By Jim Taylor, Editor MACS ACtion Magazine
Saying that after 2018 it anticipates reducing greenhouse gas emissions from heavy-duty vehicles by up to 23 percent, Canada has implemented new industry regulations for on-road vehicles. The move was announced by Canada’s Environment Minister, the Honorable Peter Kent.
It affects the whole range of on-road heavy-duty vehicles and engines, including large pick-up trucks, short and long-haul tractors, cement and garbage trucks, buses, and many others beginning with the 2014 model year.
Canada has already worked closely with the United States to establish common North American standards for regulating greenhouse gas emissions for light-duty vehicles for the 2011-2016 model years, and is working towards proposed regulations for model years 2017 and beyond.
The government is after all the usual suspects—carbon dioxide, methane, oxides of nitrogen—but of additional note is the attention paid to R-134a refrigerant systems. Acknowledging that the present refrigerant has a significant GWP, the government will mandate systems that leak no more than 1.5% of their charge, expressed in grams per year.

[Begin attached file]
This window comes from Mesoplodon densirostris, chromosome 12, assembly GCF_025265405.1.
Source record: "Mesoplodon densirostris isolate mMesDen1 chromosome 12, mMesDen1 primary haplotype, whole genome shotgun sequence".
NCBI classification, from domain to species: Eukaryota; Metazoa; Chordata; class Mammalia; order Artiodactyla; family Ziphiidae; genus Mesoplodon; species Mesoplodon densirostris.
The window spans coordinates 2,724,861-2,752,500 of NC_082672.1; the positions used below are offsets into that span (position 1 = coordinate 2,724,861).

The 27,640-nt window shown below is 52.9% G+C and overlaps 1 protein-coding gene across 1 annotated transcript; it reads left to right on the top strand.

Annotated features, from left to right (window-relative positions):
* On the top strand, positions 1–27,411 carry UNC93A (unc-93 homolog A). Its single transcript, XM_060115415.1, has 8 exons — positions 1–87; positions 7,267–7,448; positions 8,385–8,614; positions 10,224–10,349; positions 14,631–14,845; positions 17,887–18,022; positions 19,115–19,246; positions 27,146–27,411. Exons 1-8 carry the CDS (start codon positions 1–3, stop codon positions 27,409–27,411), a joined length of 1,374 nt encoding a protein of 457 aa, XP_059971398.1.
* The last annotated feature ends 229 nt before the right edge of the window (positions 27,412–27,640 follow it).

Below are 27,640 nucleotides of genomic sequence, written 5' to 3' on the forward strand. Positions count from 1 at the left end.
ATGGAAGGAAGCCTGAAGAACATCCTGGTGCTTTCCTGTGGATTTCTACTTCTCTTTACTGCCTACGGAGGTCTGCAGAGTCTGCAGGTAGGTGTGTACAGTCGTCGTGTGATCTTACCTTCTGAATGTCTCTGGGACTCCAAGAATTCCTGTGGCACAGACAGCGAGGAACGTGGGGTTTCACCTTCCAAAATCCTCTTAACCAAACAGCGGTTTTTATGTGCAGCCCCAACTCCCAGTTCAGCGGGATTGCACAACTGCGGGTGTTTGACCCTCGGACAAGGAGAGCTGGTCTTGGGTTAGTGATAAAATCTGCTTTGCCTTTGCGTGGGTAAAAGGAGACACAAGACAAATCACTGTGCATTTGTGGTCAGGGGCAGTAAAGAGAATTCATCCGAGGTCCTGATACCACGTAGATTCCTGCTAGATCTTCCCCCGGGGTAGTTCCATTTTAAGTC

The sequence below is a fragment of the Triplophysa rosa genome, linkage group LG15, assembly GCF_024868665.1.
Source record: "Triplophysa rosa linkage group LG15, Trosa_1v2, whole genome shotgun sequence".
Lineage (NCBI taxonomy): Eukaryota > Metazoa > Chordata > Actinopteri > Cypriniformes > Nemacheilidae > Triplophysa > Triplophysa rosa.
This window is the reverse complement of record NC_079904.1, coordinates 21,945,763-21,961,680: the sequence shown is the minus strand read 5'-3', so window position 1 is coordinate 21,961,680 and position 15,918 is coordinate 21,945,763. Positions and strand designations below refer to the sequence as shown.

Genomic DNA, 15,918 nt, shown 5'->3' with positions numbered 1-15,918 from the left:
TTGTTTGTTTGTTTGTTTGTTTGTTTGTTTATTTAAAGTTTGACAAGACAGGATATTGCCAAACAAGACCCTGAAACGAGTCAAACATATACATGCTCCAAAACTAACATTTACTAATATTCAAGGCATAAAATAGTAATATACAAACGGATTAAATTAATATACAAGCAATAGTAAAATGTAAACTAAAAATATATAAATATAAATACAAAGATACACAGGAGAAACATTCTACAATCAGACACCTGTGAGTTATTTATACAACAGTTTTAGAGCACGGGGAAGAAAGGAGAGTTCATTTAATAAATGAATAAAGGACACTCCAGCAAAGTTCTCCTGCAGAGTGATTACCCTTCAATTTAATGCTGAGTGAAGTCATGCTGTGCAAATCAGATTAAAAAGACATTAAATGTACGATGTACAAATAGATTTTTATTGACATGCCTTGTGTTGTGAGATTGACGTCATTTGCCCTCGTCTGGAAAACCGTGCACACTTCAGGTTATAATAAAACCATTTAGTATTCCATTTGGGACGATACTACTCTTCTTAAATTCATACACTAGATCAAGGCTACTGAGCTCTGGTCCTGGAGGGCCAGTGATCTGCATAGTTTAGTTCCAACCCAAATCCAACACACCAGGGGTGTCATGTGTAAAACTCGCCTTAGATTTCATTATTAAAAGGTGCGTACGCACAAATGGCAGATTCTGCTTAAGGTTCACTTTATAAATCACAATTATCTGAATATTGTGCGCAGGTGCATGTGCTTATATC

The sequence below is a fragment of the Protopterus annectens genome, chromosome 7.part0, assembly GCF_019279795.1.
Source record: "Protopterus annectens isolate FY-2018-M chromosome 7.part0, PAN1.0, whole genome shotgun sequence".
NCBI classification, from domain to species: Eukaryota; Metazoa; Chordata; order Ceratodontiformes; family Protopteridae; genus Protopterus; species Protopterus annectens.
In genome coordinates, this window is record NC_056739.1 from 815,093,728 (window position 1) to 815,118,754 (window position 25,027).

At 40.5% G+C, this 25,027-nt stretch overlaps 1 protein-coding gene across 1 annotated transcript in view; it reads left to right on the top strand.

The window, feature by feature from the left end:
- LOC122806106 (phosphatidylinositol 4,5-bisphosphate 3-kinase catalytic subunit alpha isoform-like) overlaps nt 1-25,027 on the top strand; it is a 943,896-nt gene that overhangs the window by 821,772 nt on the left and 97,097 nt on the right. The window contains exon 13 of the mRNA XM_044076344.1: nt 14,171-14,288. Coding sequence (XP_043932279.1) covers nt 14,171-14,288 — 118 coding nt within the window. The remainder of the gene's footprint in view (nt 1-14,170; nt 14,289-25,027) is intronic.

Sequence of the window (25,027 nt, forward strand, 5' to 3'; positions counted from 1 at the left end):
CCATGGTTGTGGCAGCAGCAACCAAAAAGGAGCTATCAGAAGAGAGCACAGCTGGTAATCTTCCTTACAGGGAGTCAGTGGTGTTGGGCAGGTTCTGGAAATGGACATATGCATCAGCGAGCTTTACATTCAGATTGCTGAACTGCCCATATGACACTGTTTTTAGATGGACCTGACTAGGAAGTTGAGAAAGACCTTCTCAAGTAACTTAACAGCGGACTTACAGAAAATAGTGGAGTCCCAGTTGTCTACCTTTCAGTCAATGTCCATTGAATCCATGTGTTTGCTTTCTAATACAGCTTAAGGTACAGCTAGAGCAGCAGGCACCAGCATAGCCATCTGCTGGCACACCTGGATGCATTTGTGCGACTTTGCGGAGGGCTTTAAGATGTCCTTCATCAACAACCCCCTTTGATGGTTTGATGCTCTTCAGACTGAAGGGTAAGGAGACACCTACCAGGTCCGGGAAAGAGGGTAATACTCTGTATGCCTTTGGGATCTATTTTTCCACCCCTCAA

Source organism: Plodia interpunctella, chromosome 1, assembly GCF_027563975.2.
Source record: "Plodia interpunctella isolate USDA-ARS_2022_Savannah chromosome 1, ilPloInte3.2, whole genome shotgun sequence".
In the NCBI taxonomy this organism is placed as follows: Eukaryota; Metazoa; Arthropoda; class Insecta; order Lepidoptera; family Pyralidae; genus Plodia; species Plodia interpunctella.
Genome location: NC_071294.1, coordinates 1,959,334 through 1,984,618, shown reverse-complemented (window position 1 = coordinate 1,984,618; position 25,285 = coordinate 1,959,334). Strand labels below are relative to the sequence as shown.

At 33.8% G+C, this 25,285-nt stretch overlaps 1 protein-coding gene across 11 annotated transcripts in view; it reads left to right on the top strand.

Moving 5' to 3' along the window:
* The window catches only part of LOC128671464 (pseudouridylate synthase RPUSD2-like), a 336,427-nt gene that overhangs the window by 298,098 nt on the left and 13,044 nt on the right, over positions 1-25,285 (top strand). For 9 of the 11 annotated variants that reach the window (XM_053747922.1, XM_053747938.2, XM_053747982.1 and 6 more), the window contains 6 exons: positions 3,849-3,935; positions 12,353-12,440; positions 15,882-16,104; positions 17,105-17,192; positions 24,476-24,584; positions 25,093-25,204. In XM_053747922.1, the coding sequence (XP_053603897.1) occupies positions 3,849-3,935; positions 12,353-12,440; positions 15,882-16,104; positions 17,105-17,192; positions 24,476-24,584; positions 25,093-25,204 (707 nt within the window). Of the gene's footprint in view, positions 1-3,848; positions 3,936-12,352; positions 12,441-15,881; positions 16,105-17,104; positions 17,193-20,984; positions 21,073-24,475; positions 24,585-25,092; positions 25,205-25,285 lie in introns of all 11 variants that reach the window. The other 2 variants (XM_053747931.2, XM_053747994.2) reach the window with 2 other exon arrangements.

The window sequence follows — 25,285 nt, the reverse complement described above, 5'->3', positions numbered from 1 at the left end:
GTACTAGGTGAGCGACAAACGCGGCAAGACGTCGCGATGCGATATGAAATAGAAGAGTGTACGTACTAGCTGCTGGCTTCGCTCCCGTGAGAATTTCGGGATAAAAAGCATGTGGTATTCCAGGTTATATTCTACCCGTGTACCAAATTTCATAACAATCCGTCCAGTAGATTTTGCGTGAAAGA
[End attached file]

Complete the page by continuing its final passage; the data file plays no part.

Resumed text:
One interesting exception appears in the text: “… if the total refrigerant capacity is less than 734 grams, the percent leakage rate referred to in subsection (1) or the adjusted percent leakage rate referred to in subsection (2), as the case may be, may exceed 1.5% per year if the total leakage rate does not exceed 11.0 grams per year.”
734 g equals 1.62 lbs of refrigerant so some systems, most likely on smaller vehicles, get a pass of sorts.
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When having your mobile A/C system professionally serviced, insist on proper repair procedures and quality replacement parts. Insist on recovery and recycling so that refrigerant can be reused and not released into the atmosphere.
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The entire set of regulations is based on fleet averages of emissions for several classes of vehicle from 2b through Class 8, and establishes a system of credits and penalties within the industry. Supporters say that manufacturing costs will rise slightly, but that purchasers will soon recover the initial cost through increased fuel efficiency.